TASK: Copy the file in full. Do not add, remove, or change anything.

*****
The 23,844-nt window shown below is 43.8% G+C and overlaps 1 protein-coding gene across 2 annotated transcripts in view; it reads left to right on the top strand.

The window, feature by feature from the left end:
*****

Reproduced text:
The 23,844-nt window shown below is 43.8% G+C and overlaps 1 protein-coding gene across 2 annotated transcripts in view; it reads left to right on the top strand.

The window, feature by feature from the left end: